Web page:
Jan. 11, 2011, 5:45 p.m.
posted by stackme
Processing Uploaded Files
Use the $_FILES array to get information about uploaded files. Figure saves an uploaded file to the /tmp directory on the web server.
Uploading a file
Starting in PHP 4.1, all uploaded files appear in the $_FILES auto-global array. For each file element in the form, an array is created in $_FILES whose key is the file element's name. For example, the form in Figure has a file element named document, so $_FILES['document'] contains the information about the uploaded file. Each of these per-file arrays has five elements:
The possible values of the error element are:
For all of the error values, the listed constants are available in PHP 4.3.0 and later. In earlier versions of PHP, use the number in parentheses next to the constant instead.
The is_uploaded_file( ) function confirms that the file you're about to process is a legitimate file resulting from a user upload. Always check the tmp_name value before processing it as any other file. This ensures that a malicious user can't trick your code into processing a system file as an upload.
You can also move the file to a permanent location; use move_uploaded_file( ), as in Figure. It also does a check to make sure that the file being moved is really an uploaded file. Note that the value stored in tmp_name is the complete path to the file, not just the base name. Use basename( ) to chop off the leading directories if needed.
Be sure to check that PHP has permission to read and write to both the directory in which temporary files are saved (set by the upload_tmp_dir configuration directive) and the location to which you're trying to copy the file. PHP is often running under a special username such as nobody or apache, instead of your personal username. Because of this, if you're running under safe_mode, copying a file to a new location will probably not allow you to access it again.
Processing files can be a subtle task because not all browsers submit the same information. It's important to do it correctly, however, or you open yourself up to security problems. You are, after all, allowing strangers to upload any file they choose to your machine; malicious people may see this as an opportunity to crack into or crash the computer.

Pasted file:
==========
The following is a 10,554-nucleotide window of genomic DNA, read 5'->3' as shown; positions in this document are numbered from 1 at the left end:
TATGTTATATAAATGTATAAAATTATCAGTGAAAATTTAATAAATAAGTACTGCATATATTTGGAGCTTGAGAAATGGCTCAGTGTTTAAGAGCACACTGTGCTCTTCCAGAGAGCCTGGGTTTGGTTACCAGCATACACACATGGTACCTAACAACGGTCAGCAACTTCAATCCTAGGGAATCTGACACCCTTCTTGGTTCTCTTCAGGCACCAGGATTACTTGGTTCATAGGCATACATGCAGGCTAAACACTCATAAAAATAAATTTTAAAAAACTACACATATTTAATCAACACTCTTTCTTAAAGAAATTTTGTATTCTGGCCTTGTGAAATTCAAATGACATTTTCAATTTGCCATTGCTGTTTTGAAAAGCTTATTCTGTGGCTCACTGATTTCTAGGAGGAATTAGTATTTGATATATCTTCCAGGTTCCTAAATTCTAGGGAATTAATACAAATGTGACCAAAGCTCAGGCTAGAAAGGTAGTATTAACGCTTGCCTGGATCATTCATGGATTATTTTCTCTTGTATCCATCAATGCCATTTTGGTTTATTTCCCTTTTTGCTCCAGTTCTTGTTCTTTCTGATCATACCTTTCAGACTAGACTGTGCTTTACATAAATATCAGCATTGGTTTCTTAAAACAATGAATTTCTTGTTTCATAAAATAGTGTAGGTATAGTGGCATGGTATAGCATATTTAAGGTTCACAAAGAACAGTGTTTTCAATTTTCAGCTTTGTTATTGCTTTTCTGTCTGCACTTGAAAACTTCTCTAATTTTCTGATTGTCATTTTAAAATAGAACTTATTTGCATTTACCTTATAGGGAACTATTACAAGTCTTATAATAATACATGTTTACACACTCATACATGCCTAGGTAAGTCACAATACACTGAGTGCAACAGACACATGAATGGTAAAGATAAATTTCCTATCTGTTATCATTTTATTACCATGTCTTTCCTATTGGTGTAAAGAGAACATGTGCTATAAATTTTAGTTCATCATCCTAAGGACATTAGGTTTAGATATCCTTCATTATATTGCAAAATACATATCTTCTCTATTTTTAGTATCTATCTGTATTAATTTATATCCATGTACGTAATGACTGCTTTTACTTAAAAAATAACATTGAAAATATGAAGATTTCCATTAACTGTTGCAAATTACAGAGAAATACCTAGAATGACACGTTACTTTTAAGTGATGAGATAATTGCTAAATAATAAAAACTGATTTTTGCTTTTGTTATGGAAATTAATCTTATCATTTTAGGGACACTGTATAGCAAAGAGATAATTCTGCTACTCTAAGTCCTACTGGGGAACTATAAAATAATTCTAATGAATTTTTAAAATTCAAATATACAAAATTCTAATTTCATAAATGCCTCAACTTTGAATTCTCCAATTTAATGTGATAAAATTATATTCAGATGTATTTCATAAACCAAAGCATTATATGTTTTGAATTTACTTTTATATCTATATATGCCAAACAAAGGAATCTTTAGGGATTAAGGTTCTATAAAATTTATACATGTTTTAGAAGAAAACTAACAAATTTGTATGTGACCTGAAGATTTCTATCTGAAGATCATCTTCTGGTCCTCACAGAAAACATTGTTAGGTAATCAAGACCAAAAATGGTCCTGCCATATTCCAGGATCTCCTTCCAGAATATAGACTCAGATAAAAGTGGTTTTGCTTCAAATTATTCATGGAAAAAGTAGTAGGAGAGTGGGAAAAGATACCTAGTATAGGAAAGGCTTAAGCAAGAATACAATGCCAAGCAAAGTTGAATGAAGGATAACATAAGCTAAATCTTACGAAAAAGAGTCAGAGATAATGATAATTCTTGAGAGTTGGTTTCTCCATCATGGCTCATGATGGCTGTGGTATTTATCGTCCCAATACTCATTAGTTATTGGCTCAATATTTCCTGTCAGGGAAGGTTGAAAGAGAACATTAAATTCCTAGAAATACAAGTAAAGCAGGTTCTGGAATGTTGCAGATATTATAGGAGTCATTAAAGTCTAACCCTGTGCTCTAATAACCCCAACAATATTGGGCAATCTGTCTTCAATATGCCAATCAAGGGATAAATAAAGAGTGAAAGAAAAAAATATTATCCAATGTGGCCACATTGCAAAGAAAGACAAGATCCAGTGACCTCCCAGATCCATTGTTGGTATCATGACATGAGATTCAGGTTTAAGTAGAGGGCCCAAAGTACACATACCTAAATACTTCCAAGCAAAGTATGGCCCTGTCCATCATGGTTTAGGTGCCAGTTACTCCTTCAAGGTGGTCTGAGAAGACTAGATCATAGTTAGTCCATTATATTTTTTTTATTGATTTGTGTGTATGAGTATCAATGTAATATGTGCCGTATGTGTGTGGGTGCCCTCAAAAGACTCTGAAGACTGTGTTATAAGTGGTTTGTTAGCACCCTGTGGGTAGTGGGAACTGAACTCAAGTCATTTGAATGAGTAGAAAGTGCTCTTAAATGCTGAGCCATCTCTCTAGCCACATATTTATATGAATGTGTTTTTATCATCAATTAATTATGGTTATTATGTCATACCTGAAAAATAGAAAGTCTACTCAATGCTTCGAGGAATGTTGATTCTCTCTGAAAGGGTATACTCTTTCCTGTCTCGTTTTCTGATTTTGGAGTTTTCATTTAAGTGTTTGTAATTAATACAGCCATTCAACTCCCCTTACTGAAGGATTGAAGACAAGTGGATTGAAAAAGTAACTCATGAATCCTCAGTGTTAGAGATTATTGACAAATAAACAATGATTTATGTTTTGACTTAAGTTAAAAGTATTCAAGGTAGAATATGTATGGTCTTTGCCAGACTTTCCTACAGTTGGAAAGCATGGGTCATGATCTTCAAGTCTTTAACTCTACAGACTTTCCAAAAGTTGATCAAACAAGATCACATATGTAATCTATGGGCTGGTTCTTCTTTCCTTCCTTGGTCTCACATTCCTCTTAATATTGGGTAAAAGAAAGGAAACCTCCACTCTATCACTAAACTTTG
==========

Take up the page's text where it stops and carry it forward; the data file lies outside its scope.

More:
As a result, PHP has a number of features that allow you to place restrictions on uploaded files, including the ability to completely turn off file uploads altogether. So if you're experiencing difficulty processing uploaded files, check that your file isn't being rejected because it seems to pose a security risk.
To do such a check, first make sure file_uploads is set to On inside your configuration file. Next, make sure your file size isn't larger than upload_max_filesize; this defaults to 2 MB, which stops someone from trying to crash the machine by filling up the hard drive with a giant file. Additionally, there's a post_max_size directive, which controls the maximum size of all the post data allowed in a single request; its initial setting is 8 MB.
From the perspective of browser differences and user error, if you don't see what you expect in $_FILES, make sure you add enctype="multipart/form-data" to the form's opening tag. PHP needs this to process the file information properly.
Also, if no file is selected for uploading, versions of PHP prior to 4.1 set tmp_name to none; newer versions set it to the empty string. PHP 4.2.1 allows files of length 0. To be sure a file was uploaded and isn't empty (although blank files may be what you want, depending on the circumstances), you need to make sure tmp_name is set and size is greater than 0. Last, not all browsers necessarily send the same MIME type for a file; what they send depends on their knowledge of different file types.